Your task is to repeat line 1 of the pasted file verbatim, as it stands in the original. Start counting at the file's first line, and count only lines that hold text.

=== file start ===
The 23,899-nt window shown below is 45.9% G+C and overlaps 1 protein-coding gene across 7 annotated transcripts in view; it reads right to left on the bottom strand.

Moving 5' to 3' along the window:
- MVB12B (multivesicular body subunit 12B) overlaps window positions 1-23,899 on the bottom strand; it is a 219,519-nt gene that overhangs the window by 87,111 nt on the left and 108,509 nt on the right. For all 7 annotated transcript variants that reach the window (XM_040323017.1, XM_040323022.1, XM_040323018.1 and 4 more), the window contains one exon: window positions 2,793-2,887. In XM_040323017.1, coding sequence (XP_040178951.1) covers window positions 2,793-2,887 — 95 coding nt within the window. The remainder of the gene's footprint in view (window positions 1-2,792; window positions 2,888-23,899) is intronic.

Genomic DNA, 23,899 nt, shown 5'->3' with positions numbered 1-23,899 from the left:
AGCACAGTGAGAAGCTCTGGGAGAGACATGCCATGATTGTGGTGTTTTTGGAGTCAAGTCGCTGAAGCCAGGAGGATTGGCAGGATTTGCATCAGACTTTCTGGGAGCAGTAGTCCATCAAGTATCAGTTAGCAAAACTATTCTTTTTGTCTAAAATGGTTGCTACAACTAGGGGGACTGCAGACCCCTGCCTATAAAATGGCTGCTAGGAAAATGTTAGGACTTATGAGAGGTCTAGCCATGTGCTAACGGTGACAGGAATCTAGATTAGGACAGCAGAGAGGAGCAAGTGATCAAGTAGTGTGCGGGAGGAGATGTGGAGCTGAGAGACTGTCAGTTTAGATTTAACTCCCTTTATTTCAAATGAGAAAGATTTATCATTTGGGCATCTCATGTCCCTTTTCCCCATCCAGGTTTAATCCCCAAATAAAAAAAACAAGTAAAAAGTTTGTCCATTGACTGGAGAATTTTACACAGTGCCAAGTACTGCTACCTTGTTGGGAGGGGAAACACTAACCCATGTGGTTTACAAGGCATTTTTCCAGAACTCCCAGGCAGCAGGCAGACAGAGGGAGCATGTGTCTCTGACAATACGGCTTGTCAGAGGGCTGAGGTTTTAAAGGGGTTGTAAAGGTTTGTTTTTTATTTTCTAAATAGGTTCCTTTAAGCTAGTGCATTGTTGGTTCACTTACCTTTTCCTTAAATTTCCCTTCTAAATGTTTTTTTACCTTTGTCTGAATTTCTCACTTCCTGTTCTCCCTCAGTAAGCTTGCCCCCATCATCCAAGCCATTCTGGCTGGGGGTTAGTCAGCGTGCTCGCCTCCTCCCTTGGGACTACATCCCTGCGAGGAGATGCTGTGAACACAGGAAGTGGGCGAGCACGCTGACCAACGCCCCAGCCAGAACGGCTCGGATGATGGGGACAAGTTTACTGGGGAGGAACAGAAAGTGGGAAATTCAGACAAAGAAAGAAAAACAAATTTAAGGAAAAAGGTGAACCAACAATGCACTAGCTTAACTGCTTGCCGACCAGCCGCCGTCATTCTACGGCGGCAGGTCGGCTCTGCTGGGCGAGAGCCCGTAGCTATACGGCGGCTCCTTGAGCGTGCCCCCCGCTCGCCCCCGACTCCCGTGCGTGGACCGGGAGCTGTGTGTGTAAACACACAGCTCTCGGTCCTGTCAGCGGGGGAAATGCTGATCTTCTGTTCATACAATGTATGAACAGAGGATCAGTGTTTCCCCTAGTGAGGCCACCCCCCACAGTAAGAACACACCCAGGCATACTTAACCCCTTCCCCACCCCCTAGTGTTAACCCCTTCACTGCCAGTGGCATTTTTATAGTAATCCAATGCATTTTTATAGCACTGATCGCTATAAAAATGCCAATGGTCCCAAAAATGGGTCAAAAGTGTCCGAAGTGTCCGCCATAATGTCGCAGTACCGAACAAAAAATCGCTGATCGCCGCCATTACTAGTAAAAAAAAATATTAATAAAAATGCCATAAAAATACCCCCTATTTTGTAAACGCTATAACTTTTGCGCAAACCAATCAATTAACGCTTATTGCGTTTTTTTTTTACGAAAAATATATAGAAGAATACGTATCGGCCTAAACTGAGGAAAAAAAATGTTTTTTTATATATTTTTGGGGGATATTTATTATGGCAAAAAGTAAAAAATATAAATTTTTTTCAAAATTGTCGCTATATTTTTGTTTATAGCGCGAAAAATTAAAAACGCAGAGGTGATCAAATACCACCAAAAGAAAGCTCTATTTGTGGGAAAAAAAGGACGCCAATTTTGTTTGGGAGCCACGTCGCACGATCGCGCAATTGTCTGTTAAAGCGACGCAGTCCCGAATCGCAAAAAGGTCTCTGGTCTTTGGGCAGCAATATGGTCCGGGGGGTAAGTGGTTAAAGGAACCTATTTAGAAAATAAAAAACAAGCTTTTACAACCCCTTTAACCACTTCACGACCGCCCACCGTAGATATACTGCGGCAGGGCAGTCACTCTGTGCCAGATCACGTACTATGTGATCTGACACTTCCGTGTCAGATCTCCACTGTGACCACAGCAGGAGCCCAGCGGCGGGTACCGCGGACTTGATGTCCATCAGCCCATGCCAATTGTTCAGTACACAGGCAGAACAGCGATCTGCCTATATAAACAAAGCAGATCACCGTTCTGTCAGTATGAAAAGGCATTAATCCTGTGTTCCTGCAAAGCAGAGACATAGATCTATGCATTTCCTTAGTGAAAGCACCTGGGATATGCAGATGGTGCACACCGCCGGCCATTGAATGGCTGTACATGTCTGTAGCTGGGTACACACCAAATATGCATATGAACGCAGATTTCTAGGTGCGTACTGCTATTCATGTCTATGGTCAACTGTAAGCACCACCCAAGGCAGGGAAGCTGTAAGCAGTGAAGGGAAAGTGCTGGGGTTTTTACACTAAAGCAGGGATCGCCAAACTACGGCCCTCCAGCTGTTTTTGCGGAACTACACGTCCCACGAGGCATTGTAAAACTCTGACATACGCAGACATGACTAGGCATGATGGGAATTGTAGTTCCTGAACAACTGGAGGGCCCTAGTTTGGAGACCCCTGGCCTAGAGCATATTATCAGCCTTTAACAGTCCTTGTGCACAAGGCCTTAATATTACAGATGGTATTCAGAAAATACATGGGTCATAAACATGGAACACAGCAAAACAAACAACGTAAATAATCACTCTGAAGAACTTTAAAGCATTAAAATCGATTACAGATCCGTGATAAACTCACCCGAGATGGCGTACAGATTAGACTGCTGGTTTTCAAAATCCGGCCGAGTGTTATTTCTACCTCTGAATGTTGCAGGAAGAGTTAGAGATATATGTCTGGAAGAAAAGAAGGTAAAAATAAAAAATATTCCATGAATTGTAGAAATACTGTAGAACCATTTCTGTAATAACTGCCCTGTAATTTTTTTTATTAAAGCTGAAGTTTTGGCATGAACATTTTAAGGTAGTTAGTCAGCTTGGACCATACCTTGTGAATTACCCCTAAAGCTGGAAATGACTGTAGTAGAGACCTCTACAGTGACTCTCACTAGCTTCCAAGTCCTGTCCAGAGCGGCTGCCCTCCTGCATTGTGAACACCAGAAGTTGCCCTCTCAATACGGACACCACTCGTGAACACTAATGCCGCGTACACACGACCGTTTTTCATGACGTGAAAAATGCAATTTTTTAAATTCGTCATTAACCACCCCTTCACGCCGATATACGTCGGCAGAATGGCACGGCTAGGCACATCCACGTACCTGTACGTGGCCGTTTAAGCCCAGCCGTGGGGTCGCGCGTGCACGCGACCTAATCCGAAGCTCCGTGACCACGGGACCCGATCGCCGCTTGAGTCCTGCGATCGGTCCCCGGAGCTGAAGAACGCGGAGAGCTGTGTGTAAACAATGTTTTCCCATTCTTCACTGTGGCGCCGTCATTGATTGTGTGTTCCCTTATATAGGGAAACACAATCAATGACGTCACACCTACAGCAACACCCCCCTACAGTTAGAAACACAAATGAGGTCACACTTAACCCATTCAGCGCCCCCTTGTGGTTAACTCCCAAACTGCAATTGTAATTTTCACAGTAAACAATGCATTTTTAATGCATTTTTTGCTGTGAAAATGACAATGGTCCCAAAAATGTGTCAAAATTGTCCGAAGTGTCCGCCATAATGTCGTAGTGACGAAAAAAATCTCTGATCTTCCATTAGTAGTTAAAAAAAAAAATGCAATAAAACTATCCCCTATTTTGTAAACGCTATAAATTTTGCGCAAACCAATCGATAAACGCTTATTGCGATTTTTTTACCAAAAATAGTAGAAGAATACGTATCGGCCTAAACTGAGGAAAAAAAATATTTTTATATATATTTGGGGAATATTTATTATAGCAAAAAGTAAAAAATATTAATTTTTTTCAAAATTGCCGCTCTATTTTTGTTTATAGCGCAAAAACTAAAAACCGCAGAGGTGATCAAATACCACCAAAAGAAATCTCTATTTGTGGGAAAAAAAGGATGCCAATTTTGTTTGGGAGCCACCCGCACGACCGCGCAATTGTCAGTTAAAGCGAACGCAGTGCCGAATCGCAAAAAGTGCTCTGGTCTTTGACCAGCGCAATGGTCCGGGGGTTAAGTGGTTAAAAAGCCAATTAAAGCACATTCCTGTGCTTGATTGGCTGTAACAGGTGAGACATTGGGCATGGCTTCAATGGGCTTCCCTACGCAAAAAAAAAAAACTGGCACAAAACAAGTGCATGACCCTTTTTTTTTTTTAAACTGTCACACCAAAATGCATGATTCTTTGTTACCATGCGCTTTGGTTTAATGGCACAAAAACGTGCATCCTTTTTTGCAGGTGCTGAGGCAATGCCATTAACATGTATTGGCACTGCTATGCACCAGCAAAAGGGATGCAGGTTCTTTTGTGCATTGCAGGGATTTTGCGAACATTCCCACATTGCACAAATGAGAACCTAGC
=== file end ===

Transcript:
The 23,899-nt window shown below is 45.9% G+C and overlaps 1 protein-coding gene across 7 annotated transcripts in view; it reads right to left on the bottom strand.